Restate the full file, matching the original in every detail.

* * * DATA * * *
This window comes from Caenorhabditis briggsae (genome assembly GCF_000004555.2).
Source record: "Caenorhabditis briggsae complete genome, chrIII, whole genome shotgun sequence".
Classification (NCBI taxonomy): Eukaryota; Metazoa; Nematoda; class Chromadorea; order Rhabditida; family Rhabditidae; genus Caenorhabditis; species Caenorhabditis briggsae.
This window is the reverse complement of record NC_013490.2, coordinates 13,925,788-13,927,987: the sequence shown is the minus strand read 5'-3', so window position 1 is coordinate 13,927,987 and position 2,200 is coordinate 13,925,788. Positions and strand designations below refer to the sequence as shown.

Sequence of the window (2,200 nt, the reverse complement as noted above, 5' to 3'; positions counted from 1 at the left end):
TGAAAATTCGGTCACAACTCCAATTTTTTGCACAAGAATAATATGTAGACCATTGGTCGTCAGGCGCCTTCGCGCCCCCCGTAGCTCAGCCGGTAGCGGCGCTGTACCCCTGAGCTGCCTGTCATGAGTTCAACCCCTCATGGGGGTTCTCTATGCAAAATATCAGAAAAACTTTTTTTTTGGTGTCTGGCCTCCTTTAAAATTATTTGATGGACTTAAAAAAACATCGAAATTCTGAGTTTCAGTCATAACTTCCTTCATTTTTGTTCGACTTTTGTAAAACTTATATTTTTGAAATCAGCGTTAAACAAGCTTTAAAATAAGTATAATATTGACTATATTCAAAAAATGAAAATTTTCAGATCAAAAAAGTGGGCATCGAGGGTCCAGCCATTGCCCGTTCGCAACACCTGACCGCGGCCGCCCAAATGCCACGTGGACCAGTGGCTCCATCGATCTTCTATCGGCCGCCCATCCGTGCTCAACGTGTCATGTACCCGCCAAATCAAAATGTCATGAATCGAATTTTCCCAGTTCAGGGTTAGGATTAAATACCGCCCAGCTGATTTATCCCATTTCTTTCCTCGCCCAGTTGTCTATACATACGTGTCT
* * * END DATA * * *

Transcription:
This window comes from Caenorhabditis briggsae (genome assembly GCF_000004555.2).
Source record: "Caenorhabditis briggsae complete genome, chrIII, whole genome shotgun sequence".
Classification (NCBI taxonomy): Eukaryota; Metazoa; Nematoda; class Chromadorea; order Rhabditida; family Rhabditidae; genus Caenorhabditis; species Caenorhabditis briggsae.
This window is the reverse complement of record NC_013490.2, coordinates 13,925,788-13,927,987: the sequence shown is the minus strand read 5'-3', so window position 1 is coordinate 13,927,987 and position 2,200 is coordinate 13,925,788. Positions and strand designations below refer to the sequence as shown.

Sequence of the window (2,200 nt, the reverse complement as noted above, 5' to 3'; positions counted from 1 at the left end):
TGAAAATTCGGTCACAACTCCAATTTTTTGCACAAGAATAATATGTAGACCATTGGTCGTCAGGCGCCTTCGCGCCCCCCGTAGCTCAGCCGGTAGCGGCGCTGTACCCCTGAGCTGCCTGTCATGAGTTCAACCCCTCATGGGGGTTCTCTATGCAAAATATCAGAAAAACTTTTTTTTTGGTGTCTGGCCTCCTTTAAAATTATTTGATGGACTTAAAAAAACATCGAAATTCTGAGTTTCAGTCATAACTTCCTTCATTTTTGTTCGACTTTTGTAAAACTTATATTTTTGAAATCAGCGTTAAACAAGCTTTAAAATAAGTATAATATTGACTATATTCAAAAAATGAAAATTTTCAGATCAAAAAAGTGGGCATCGAGGGTCCAGCCATTGCCCGTTCGCAACACCTGACCGCGGCCGCCCAAATGCCACGTGGACCAGTGGCTCCATCGATCTTCTATCGGCCGCCCATCCGTGCTCAACGTGTCATGTACCCGCCAAATCAAAATGTCATGAATCGAATTTTCCCAGTTCAGGGTTAGGATTAAATACCGCCCAGCTGATTTATCCCATTTCTTTCCTCGCCCAGTTGTCTATACATACGTGTCT